Sainsbury's & ASDA Merger – The Challenges of Integrating Two of the UK’S Largest Supermarkets

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In the biggest shake-up to the UK supermarket industry for 15 years, Sainsburys recently announced their intended acquisition of Walmart-owned Asda; By leveraging the combined buying power of both entities, executives expect the combined group will be able to reduce the price of many popular items in both stores by 10% - certainly an appealing prospect for cash-strapped customers in the wake of rising food costs over the last few years.

The deal is of course still subject to regulatory approval, but beyond the potential legal hurdles faced by the proposed merger, the integration of two massive and distinctly separate supply chains poses many organisational and technical issues for the new group. With 57% of companies declining in aggregate profitability following a M&A and a further 14% reporting no change, according to the A.T. Kearney Global Post-Merger Integration Survey, overcoming these challenges will be vital to the future success of the business.


In the same survey, respondents identified 4 key areas that presented challenges to the integration of logistics operations following mergers and acquisitions:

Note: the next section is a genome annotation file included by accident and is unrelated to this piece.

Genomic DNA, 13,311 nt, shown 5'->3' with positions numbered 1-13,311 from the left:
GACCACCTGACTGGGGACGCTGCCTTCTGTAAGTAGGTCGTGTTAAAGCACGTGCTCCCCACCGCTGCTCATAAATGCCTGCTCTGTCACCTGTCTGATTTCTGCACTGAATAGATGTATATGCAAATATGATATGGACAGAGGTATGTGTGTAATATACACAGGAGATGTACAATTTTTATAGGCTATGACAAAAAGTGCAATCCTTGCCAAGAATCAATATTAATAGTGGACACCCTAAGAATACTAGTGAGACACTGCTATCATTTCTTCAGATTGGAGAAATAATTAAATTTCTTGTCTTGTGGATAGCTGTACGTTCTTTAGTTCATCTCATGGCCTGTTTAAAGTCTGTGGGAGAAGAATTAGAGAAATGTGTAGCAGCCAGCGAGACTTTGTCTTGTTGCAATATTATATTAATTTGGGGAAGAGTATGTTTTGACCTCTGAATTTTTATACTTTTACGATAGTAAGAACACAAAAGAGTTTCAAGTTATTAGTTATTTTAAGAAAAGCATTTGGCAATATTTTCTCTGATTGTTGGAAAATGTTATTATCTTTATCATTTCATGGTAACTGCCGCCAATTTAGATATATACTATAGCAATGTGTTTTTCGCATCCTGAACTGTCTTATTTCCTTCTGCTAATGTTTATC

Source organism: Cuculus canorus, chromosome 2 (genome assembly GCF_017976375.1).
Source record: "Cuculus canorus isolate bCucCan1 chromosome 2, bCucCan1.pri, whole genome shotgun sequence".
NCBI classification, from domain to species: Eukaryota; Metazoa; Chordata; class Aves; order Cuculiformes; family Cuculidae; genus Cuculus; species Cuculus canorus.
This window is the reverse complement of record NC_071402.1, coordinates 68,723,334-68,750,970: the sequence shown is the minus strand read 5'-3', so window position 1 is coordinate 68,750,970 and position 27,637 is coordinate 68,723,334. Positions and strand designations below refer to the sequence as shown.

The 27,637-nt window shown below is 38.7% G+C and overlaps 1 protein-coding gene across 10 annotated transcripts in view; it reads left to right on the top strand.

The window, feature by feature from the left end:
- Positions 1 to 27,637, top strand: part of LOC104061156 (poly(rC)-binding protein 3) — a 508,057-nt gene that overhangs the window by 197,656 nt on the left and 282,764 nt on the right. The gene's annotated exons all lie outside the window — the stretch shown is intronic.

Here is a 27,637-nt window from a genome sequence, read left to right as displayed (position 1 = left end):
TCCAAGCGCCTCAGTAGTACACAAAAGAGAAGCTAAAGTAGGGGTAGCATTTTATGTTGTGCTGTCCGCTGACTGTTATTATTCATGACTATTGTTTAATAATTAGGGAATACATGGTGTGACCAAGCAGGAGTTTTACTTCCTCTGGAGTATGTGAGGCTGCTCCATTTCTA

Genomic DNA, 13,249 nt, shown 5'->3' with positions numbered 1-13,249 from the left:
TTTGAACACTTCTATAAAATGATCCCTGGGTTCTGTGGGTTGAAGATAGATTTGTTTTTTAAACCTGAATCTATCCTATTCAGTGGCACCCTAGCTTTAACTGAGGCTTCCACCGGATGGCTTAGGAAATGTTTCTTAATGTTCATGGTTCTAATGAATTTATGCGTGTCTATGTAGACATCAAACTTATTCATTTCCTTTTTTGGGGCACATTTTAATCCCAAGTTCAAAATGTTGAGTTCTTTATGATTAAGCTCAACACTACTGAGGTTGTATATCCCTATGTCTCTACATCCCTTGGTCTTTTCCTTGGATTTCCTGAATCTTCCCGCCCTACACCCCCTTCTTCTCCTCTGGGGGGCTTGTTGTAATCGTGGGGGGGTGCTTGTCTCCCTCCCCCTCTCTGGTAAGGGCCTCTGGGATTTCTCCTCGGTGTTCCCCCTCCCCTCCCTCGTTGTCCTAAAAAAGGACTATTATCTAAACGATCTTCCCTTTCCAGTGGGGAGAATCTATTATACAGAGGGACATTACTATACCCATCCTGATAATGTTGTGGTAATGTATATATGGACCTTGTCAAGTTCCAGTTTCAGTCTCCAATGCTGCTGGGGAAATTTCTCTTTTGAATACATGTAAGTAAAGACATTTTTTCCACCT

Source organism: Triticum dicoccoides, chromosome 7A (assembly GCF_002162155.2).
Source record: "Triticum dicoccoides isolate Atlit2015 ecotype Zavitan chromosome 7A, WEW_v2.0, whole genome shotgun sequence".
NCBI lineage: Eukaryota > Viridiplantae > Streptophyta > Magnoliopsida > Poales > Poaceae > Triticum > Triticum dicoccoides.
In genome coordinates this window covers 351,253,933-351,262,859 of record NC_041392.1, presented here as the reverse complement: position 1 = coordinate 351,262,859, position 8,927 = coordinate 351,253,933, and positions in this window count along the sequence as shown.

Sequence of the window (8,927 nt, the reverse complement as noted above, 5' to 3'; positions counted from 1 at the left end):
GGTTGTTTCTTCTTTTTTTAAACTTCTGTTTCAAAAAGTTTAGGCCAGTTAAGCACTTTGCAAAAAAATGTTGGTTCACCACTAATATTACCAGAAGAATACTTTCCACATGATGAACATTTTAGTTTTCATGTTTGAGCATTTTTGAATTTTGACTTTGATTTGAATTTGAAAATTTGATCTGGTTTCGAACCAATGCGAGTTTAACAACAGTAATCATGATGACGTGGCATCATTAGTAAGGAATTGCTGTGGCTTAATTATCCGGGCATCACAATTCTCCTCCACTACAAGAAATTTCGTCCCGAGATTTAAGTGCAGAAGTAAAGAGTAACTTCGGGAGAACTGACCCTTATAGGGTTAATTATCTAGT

• External Collaboration
  • Network Design
  • Systems Integration
  • Organisation Structure


Each supply chain has its own unique set of partners both upstream and downstream, so the integration of two (or more) supply chains will inevitably result in certain redundancies in supply, distribution and delivery.

It is crucial to involve the various partners as early in the integration process as possible to ensure those vital relationships don’t fracture. Partners will rightly be concerned about how the integration will impact their own business, so keeping them informed during the planning stages before any critical decisions are made will help to allay any rumours and fears.

For Sainsburys and Asda, especially given the already stated aim of reducing prices for consumers, suppliers will likely be concerned about how the group intends to achieve this. Companies going through M&A are often motivated by the opportunity to leverage their combined weight and power to acquire further discounts in procurement, but suppliers may feel that they lose out through the reduced competition in the market.


Redesigning a distribution network is a mammoth challenge, let alone integrating two of them – yet failure to do so early in the planning process will inevitably result in extensive redundancies and missed opportunities for cost savings.

Exploring the options for the best distribution centre locations and most efficient 3PL providers should be an early priority, but should focus on the long-term growth and service goals of the business, not just optimisation of the existing networks. It’s also crucial to consider omnichannel distribution, making sure that the online business is as well supported as traditional brick-and-mortar stores.